What is the purpose of working with archetypes? For example, I have a friend who is a therapist – a modern priest of sorts; he’s a bit fed up with his occupation and would like to get into business. My friend needs to decide if he is more suited to his present occupation or if it is time for a change. Perhaps he could benefit from the blessings of an elder merchant, who could give him encouragement and direction.
The priest archetype, as it was presented, could be an alchemist, a scholar, or a mystic. If you have a book in your bag and are interested in politics, philosophy, prayer or meditation, you are animated by the holy fire of the priest archetype. If you have monkish ways, are in search of wisdom and knowledge—if you are a scientist, a philosopher, or a political advisor—you might be priest at heart. The priest serves humanity by keeping the fire of learning alive, to communicate both practical and secret esoteric knowledge. For the priest, the pen, the laptop, and the meditation cushion are mightier than the sword.
Some of us however may identify with the warrior archetype. The warrior is a man of action: devoted to incarnation and protection, to dignified embodied expression. To find a good model of the warrior we can look to the aboriginal traditions, to Japanese Bushido, to medieval christian chivalry. The warrior is both a civilized lover, a troubadour poet, and perhaps a rambunctious party animal. The warrior attracts women easily, while at the same time he has strong filial love for his brothers. And the warrior is devoted to and protects family and clan.
Thirdly, the merchant. The merchant brings a bit of technology and fun to the community; he is full of innovation and gifts. He’s a bit of a trickster; he’s both very intuitive and socially intelligent without being an intellectual necessarily. The merchant doesn’t fit well in standard institutional structures and prefers to make and break his own rules. He is also a gambler and is quite able to function in the realm beyond good and evil — in the realm of power — which is why the ‘evil capitalist’ merchant so often falls prey to black magic. The good merchant however enriches his community by keeping the flow of innovation and creativity alive.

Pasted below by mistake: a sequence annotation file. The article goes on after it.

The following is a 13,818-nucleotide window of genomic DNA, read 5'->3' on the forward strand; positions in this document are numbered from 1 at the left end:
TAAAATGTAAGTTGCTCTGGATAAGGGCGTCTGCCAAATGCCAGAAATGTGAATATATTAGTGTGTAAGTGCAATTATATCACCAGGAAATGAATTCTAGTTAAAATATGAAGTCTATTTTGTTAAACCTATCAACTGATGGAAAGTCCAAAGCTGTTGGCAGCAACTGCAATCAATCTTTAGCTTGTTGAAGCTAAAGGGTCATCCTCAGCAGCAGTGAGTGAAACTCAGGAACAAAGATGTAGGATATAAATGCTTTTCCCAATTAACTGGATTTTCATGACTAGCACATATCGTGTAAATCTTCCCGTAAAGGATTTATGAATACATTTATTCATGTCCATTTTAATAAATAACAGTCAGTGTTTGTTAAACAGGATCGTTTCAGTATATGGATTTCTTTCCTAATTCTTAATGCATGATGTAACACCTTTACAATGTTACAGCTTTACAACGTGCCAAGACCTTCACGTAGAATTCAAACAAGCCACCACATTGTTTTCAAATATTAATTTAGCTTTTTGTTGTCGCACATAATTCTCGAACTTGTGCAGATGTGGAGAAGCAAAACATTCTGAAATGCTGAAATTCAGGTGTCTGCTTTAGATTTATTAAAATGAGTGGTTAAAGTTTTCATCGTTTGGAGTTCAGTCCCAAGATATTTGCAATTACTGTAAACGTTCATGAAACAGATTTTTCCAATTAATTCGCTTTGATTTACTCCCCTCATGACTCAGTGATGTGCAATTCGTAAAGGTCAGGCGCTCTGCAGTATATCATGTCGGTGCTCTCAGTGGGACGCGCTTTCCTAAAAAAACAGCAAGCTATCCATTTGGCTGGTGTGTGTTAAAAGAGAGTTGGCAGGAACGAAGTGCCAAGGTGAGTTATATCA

It goes without saying that these categories mix quite a bit — they are playful tools and not absolutes (and of course women can work with them too). In my own case, I’ve always been a bit of a priest, enjoying philosophy, literature, and spiritual practice; I’m a teacher and on my podcast I discuss intellectual and spiritual matters with my guests.The warrior in me loves sweaty physical challenges and practices yoga and martial arts and writes songs and poems. As a musician, there is a performative aspect to what I do that requires I be a bit of a salesman. In general, I aspire to be a very serious priest, a wild lover and warrior, and relentlessly creative merchant. So, I feel I’m a mix of all these categories and I’m not sure which is the dominant one—I guess I’m one of those in-between category people.
At the EMG this year, besides work with the archetypes, the principle theme was ‘make fathers great again’. There was much therapeutic talk about ‘forgiving the father’, which seems to be an issue for many people in the present age, where misandry is commonplace and where the major father figure of culture, God himself, has been declared dead. Everybody is mad at daddy it seems.
Personally, I find less need to ‘forgive’ my father (or God) than to just express my love for him and for fathers in general — and to express my devotion to the father lineage. As a new father of a 10 month old boy, I aspire to be the best father I can be, and, of course, I need other men who are fathers to help me in this regard, and to valorize fathers in general. I hope that in the future we can celebrate fathers, and not just complain about them.
On a mundane level this year’s EMG helped me remember my love for my own biological father and my own devotion to a higher father — the principle which some people call God or Brahma or Buddha whatever you like.
To conclude and my take home from the event:
May all fathers, great and small, be blessed. Make fathers great again indeed.